They took aim and blasted cricket administrators: “Australian cricket officialdom has frowned upon public hero-worship of the individual cricketer and has gone out of its way to keep down and antagonise players who have shown promise of becoming the Victor Trumpers and Don Bradmans of modern times. So long as that attitude persists, there can be no real grounds for believing that cricket will hold its old place in the hearts of the Australian people. Who do officials imagine gave cricket another lease of life in Australia last summer? Do they imagine it was their administration?”
Warming to their theme of cultivating great cricketers, the authors wrote: “It is the great players that have made cricket mean what it has in the past to Britishers. And only if officials will stop begrudging the great player his glory can we hope for another Golden Age. Far greater men than Australia’s cricket administrators have not minded taking a back seat when the time has come for them to take it. Far greater men have taken pleasure in the prowess of the great sporting fixtures of their era.
“People like to think well of their heroes. And if cricket is to enjoy another Golden Age, cricket’s administrators must encourage those who love cricket to hold in the highest possible regard the outstanding exponents of the game in the years that lie ahead. They must boost the modern champion, not belittle him. The first Golden Age of cricket, as nobody now can deny, was built by Victor Trumper and Ranjitsinhji, by Darling Maclaren and Noble, by Charles Fry and Warwick Armstrong, by Barnes and Foster, by Trumple and Macartney. Who remembers the names of the administrators of that age?”
Cricket Typhoon is a book for and from another era. It is replete with casual misogyny and all-male sporting history with long-forgotten names and arguments.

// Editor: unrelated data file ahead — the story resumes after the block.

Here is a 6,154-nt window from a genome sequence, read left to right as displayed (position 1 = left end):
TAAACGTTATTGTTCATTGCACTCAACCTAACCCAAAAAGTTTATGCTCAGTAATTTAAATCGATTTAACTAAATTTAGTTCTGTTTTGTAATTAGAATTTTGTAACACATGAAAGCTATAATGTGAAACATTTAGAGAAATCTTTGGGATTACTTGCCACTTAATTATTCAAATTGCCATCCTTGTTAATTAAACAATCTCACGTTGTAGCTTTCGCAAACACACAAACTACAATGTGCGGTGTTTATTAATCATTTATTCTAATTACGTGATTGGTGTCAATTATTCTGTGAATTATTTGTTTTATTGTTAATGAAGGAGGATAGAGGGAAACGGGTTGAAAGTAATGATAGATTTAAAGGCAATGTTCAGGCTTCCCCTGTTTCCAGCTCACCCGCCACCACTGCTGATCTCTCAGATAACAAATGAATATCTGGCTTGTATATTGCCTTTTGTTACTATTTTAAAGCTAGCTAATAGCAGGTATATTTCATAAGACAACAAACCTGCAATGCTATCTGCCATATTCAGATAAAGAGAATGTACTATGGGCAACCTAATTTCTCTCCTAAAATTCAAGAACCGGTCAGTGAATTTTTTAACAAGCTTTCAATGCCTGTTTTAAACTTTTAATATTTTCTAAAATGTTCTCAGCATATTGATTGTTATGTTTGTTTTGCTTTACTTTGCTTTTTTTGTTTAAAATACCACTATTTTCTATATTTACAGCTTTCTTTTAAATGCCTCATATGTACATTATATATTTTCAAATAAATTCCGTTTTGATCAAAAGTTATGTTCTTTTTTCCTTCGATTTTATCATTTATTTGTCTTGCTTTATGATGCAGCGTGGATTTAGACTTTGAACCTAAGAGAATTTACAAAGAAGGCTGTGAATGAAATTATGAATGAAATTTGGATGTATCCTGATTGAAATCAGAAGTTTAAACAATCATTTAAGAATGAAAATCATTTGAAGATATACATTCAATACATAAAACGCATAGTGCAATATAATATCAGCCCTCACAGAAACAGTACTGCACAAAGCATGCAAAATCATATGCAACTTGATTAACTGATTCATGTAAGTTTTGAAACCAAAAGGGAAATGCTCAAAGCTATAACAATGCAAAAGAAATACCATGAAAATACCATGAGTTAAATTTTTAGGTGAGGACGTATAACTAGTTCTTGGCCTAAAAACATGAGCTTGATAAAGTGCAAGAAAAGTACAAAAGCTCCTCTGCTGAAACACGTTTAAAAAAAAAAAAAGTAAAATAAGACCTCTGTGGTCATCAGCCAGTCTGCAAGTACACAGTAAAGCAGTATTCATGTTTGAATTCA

But its decency, rectitude and honour cannot be faulted. Cricket Australia has been taken over by “influencers”, public relations consultants and smart young go-getters who have never, if ever, played the game. They created the legend of outstanding batsman Steve Smith and now they are tearing him down. Their efforts are now directed at creating a new “legend”, Marnus Labuschagne, who has not yet understood that he too will be torn to shreds when his time comes.
There are lessons here for Tennis Australia, Rugby Australia, the AFL, NRL and Swimming Australia. The administrators, most of them old stagers in blazers and corporate hacks, want to run the sport and treat the athletes as no more than their employees. That is why Cricket Typhoon deserves another edition with copies sent to all sporting codes, schools and high schools.
How good is Tracey?
There has been a TV series in prime time about Tracey Spicer, leader of the Australian branch of the #MeToo movement. I’m tipping Tracey to be News Ltd’s Australian of the Year when the announcement is made in Canberra on Australia Day by Prime Minister Scott Morrison.
With the women’s media lobby backing her candidacy, I’m also tipping that no one at News Ltd will be “outed” for being a sexual predator. They’re waiting until the offenders die.
US predictions too
The Republican ticket for this year’s US presidential election will be Vice President Mike Pence and running mate Mike Pompeo, former CIA director and Secretary of State.
The Democratic ticket will be a total mess between Vice President Joe Biden, Senator Bernie Sanders and a white or black female.
Donald Trump will give himself, his family, Cabinet and White House staff lifetime amnesty from prosecution. But he will have to wear the opprobrium of being the third US president to have been impeached by Congress.